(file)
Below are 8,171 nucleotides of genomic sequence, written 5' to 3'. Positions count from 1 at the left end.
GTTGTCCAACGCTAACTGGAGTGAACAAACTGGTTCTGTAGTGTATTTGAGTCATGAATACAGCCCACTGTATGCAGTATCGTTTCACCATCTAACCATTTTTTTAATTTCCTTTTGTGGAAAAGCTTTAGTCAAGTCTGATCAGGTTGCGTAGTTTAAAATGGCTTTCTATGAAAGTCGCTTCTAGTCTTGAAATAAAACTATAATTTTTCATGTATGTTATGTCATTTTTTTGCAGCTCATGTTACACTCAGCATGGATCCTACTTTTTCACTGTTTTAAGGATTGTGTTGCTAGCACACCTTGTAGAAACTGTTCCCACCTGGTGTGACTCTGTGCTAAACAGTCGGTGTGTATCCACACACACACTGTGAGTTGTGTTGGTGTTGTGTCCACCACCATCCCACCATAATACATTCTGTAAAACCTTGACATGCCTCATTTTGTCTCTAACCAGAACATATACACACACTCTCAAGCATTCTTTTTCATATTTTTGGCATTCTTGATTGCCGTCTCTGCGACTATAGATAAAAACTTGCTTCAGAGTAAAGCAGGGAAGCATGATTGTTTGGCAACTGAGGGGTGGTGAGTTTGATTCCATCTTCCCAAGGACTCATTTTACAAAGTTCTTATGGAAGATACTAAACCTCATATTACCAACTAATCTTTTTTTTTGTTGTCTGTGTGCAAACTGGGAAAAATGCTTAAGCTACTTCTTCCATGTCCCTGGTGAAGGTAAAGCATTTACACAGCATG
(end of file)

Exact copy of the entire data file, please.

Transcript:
Below are 8,171 nucleotides of genomic sequence, written 5' to 3'. Positions count from 1 at the left end.
GTTGTCCAACGCTAACTGGAGTGAACAAACTGGTTCTGTAGTGTATTTGAGTCATGAATACAGCCCACTGTATGCAGTATCGTTTCACCATCTAACCATTTTTTTAATTTCCTTTTGTGGAAAAGCTTTAGTCAAGTCTGATCAGGTTGCGTAGTTTAAAATGGCTTTCTATGAAAGTCGCTTCTAGTCTTGAAATAAAACTATAATTTTTCATGTATGTTATGTCATTTTTTTGCAGCTCATGTTACACTCAGCATGGATCCTACTTTTTCACTGTTTTAAGGATTGTGTTGCTAGCACACCTTGTAGAAACTGTTCCCACCTGGTGTGACTCTGTGCTAAACAGTCGGTGTGTATCCACACACACACTGTGAGTTGTGTTGGTGTTGTGTCCACCACCATCCCACCATAATACATTCTGTAAAACCTTGACATGCCTCATTTTGTCTCTAACCAGAACATATACACACACTCTCAAGCATTCTTTTTCATATTTTTGGCATTCTTGATTGCCGTCTCTGCGACTATAGATAAAAACTTGCTTCAGAGTAAAGCAGGGAAGCATGATTGTTTGGCAACTGAGGGGTGGTGAGTTTGATTCCATCTTCCCAAGGACTCATTTTACAAAGTTCTTATGGAAGATACTAAACCTCATATTACCAACTAATCTTTTTTTTTGTTGTCTGTGTGCAAACTGGGAAAAATGCTTAAGCTACTTCTTCCATGTCCCTGGTGAAGGTAAAGCATTTACACAGCATG